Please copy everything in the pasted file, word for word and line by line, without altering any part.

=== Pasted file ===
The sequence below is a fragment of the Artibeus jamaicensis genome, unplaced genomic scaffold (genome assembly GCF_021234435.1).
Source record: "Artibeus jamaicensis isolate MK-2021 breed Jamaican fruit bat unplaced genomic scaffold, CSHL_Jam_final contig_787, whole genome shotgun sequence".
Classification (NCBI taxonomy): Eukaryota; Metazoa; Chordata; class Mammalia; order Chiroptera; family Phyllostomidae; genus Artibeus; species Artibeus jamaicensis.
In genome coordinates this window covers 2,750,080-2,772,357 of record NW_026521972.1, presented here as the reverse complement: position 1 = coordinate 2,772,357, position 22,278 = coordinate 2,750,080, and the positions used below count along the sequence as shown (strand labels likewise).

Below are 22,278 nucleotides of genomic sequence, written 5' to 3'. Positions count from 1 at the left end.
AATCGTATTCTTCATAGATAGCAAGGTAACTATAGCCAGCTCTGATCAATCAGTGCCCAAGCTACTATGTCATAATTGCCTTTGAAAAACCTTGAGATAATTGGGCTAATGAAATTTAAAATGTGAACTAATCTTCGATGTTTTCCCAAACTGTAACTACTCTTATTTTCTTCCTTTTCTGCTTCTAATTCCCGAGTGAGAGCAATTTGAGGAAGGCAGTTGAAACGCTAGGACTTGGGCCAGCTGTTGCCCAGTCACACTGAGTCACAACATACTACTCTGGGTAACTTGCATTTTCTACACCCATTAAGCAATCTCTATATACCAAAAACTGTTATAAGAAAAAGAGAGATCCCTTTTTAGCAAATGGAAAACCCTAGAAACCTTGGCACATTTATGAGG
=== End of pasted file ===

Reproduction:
The sequence below is a fragment of the Artibeus jamaicensis genome, unplaced genomic scaffold (genome assembly GCF_021234435.1).
Source record: "Artibeus jamaicensis isolate MK-2021 breed Jamaican fruit bat unplaced genomic scaffold, CSHL_Jam_final contig_787, whole genome shotgun sequence".
Classification (NCBI taxonomy): Eukaryota; Metazoa; Chordata; class Mammalia; order Chiroptera; family Phyllostomidae; genus Artibeus; species Artibeus jamaicensis.
In genome coordinates this window covers 2,750,080-2,772,357 of record NW_026521972.1, presented here as the reverse complement: position 1 = coordinate 2,772,357, position 22,278 = coordinate 2,750,080, and the positions used below count along the sequence as shown (strand labels likewise).

Below are 22,278 nucleotides of genomic sequence, written 5' to 3'. Positions count from 1 at the left end.
AATCGTATTCTTCATAGATAGCAAGGTAACTATAGCCAGCTCTGATCAATCAGTGCCCAAGCTACTATGTCATAATTGCCTTTGAAAAACCTTGAGATAATTGGGCTAATGAAATTTAAAATGTGAACTAATCTTCGATGTTTTCCCAAACTGTAACTACTCTTATTTTCTTCCTTTTCTGCTTCTAATTCCCGAGTGAGAGCAATTTGAGGAAGGCAGTTGAAACGCTAGGACTTGGGCCAGCTGTTGCCCAGTCACACTGAGTCACAACATACTACTCTGGGTAACTTGCATTTTCTACACCCATTAAGCAATCTCTATATACCAAAAACTGTTATAAGAAAAAGAGAGATCCCTTTTTAGCAAATGGAAAACCCTAGAAACCTTGGCACATTTATGAGG